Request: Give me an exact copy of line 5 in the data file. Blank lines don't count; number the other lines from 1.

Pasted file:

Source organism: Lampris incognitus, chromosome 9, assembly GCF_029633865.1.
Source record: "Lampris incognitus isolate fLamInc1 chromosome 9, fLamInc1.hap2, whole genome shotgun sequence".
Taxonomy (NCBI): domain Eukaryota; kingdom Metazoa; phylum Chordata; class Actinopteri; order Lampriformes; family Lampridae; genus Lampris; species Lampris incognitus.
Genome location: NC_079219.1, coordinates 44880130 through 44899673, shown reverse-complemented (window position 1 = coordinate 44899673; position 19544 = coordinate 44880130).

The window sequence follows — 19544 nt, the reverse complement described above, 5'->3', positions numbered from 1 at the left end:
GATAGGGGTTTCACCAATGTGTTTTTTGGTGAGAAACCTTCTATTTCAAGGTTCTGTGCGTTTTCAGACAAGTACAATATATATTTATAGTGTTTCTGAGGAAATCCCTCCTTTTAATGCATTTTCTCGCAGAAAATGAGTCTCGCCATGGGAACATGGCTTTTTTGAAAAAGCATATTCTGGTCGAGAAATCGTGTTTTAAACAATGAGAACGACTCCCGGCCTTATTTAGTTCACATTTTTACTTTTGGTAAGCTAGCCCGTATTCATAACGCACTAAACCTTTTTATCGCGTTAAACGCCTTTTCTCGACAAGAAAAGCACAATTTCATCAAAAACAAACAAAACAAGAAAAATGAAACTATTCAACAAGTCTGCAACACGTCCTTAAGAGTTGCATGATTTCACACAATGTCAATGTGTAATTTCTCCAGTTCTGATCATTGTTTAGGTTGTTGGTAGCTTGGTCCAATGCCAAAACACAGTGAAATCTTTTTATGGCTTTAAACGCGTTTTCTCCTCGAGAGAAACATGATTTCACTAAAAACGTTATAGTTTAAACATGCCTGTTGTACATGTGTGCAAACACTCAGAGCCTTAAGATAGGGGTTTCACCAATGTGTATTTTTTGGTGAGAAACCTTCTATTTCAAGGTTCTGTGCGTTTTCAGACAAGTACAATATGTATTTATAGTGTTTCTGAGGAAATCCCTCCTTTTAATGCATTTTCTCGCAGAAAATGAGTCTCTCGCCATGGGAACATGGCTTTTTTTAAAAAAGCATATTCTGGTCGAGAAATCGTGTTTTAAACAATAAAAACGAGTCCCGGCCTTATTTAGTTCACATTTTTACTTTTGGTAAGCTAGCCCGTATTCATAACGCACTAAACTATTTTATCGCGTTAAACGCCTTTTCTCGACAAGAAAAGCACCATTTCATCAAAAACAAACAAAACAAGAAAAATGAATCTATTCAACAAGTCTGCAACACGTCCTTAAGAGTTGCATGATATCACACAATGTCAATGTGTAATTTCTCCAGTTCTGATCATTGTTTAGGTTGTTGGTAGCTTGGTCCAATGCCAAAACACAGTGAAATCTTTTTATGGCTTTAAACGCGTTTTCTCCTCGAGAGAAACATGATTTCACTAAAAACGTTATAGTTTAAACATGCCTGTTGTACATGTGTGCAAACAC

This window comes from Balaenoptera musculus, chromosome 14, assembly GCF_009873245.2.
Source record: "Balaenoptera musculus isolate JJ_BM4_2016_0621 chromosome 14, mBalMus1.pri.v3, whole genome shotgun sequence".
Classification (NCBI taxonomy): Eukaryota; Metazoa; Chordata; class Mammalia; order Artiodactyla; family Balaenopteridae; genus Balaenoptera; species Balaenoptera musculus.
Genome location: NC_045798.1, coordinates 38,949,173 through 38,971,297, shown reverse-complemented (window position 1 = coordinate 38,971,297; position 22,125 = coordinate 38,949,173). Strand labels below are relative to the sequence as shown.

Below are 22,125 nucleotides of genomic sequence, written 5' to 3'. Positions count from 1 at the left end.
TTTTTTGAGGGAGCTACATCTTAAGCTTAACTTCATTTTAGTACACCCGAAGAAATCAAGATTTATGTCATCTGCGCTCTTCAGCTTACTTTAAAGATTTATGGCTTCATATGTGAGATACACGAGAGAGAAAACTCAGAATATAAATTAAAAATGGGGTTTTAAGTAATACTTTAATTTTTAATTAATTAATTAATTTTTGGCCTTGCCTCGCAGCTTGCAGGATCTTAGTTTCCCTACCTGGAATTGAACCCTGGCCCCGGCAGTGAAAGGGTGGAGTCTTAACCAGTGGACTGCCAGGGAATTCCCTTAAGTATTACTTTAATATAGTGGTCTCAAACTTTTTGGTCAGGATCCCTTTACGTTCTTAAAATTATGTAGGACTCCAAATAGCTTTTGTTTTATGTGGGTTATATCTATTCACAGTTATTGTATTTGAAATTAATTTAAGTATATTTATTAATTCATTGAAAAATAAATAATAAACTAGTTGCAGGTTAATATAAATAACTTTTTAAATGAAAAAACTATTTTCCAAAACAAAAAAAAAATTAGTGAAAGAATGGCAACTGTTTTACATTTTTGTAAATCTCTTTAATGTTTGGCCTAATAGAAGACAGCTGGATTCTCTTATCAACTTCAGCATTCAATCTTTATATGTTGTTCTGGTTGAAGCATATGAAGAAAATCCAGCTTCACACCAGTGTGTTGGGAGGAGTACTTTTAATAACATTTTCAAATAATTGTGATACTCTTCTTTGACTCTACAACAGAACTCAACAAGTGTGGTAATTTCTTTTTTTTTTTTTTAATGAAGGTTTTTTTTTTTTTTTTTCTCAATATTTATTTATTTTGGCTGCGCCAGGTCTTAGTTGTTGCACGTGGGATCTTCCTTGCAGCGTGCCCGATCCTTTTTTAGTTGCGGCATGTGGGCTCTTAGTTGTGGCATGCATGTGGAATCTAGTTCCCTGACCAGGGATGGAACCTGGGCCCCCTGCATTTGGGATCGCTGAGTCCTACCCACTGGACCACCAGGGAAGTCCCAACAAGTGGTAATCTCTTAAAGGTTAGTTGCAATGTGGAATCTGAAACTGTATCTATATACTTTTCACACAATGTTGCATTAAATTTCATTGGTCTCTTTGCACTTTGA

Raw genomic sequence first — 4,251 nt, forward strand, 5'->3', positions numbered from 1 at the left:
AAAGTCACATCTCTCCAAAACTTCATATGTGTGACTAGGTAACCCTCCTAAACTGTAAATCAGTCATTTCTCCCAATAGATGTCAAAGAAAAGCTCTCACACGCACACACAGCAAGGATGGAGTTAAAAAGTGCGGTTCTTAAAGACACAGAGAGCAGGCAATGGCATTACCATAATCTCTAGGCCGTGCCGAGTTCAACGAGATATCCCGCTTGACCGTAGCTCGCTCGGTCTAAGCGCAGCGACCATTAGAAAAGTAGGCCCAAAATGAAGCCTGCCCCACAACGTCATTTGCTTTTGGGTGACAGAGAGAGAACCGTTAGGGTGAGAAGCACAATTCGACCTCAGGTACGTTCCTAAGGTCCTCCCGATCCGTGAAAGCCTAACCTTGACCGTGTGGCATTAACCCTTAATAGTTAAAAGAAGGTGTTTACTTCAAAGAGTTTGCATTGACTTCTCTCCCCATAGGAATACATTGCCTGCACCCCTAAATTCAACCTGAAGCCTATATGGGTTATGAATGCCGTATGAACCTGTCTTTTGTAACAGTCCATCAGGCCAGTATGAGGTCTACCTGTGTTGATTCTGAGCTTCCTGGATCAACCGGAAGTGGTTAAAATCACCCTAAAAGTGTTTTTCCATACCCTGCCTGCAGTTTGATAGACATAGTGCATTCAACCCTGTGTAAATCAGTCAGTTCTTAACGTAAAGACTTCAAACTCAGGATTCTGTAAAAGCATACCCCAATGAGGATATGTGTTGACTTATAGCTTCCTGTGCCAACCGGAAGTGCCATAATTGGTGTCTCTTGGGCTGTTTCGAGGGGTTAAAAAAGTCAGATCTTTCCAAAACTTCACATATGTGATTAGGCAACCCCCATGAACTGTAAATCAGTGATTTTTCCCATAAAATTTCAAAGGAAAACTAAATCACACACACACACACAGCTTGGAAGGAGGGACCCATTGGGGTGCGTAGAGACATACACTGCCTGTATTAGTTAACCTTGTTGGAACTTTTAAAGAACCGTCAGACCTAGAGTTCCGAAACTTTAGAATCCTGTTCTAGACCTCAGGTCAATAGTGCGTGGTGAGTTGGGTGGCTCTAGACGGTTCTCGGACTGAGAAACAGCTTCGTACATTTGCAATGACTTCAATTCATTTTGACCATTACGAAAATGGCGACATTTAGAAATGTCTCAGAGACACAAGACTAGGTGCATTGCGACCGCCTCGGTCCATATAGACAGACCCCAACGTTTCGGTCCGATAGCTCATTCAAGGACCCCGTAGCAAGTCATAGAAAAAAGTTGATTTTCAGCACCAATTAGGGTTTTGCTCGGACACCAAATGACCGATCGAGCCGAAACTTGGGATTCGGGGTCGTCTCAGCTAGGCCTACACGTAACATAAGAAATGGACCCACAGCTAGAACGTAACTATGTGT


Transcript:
The window sequence follows — 19544 nt, the reverse complement described above, 5'->3', positions numbered from 1 at the left end: